Protecting Oregon's Environment
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Oregon Department of Environmental Quality

Land Quality 

Commercial Waste Reduction Clearinghouse

Setting Up A Program
Waste Reduction Strategies
Educate and Promote
Recognition and Funding
Resources
Success Stories
Commercial Laws and Regulations

Waste Reduction Strategies

Landscaping

Waste Prevention

Landscaping

  • Compost all organic waste streams and use in landscaping operations.
  • Incorporate waste reduction into the planning process for special projects: Minimize discards form construction and demolition; plan to reuse materials; provide extra container capacity for recycling.
  • Consider compost as a natural alternative to fertilizers and alternatives to using pesticides.
  • Read about Organic Gardening, composting, and native plants on the following web sites:
    • Organic Gardening in Central Oregon
    • Native Plant Society of Oregon
    • Gardening.About.com (See Northwest section)
  • Reuse plant containers.
  • Use plants that require less pruning and use native plants whenever possible.
  • Choose plants that fit into the space available to avoid trimming When updating or developing a landscape design; choose slow-growing species and evergreens to reduce the production of plant debris.
  • Using both winter and summer perennials can give year-round color without the cost and waste of replacing annual plants.
  • Design landscape based on anticipated use (turf vs. shrubbery).
  • If using turf, choose dwarf or other slow growing varieties that require less water.
  • See General Tips for basic office waste prevention steps.

Recycling

Landscaping

  • Purchase plant containers that are recyclable.
  • Recycle excess plant containers, when possible.
  • Set up a recycling program for your employees and encourage them to participate.

Composting

Landscaping

  • Incorporate "Grasscycling" into your lawn care. Leaving grass clippings on a lawn can significantly reduce the waste volume while conserving soil nutrients and saving fertilizer costs. Use a mulching mower to cut grass into smaller pieces, thereby allowing the clippings to decompose faster. Regular mowers can be retrofit with mulching blades to further cut new equipment costs.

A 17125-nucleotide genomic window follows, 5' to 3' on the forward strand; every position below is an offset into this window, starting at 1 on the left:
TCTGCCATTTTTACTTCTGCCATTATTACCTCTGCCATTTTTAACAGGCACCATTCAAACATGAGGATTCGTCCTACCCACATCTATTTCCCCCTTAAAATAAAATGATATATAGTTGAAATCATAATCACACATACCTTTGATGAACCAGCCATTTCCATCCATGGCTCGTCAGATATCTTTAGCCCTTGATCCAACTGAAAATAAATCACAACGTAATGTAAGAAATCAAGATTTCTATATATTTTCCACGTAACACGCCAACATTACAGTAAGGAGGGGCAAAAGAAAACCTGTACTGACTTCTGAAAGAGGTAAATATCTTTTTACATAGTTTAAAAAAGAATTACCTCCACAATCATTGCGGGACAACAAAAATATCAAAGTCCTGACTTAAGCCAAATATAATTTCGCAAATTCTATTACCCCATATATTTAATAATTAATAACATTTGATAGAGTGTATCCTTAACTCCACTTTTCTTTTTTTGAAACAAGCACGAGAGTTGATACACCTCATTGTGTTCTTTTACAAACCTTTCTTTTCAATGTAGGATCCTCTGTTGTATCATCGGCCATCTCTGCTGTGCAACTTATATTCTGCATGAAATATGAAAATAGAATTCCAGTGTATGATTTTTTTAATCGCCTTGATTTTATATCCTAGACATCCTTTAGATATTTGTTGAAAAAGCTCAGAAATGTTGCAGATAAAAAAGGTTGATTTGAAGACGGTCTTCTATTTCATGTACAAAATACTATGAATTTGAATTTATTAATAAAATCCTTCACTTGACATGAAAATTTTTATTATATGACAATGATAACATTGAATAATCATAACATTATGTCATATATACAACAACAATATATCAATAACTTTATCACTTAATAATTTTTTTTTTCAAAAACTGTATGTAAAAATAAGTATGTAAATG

• Composting leaves and branches along with grass trimmings and other organic matter will create a high-nutrient soil additive used for landscaping.
  • Use compost as a topsoil amendment or request that your landscaper use it.
  • High quality compost could be sold as mulch, potting soil, or a soil amendment to cover ground maintenance costs.
  • Chipping wood and other ground debris will provide mulch used for weed reduction and moisture conservation around interior plants or landscaped trees and shrubs.
  • Locate an off-site composting site to reduce the costs of on-site management or disposal of yard waste. Contact your hauler and local government to find out about pick-up and drop-off options for your yard waste.

Offices

Maintain a worm bin as an in-house group project. Worms will eat leftover organic vegetative waste from lunch. Small bins are relatively easy to care for and bring youthful fun into the office atmosphere.

For more information visit these web sites:

  • Composting Council of Canada
  • Composting News
  • Internet Recycling and Composting Resource Page
  • Recyclers World central composting category
  • US EPA composting
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For more information about DEQ's Land Quality programs, visit the DEQ contact page.

Oregon Department of Environmental Quality
Headquarters: 811 SW Sixth Ave., Portland, OR 97204-1390
Phone: 503-229-5696 or toll free in Oregon 1-800-452-4011
Oregon Telecommunications Relay Service: 1-800-735-2900  FAX: 503-229-6124

The Oregon Department of Environmental Quality is a regulatory agency authorized to protect Oregon's environment by
the State of Oregon and the Environmental Protection Agency.

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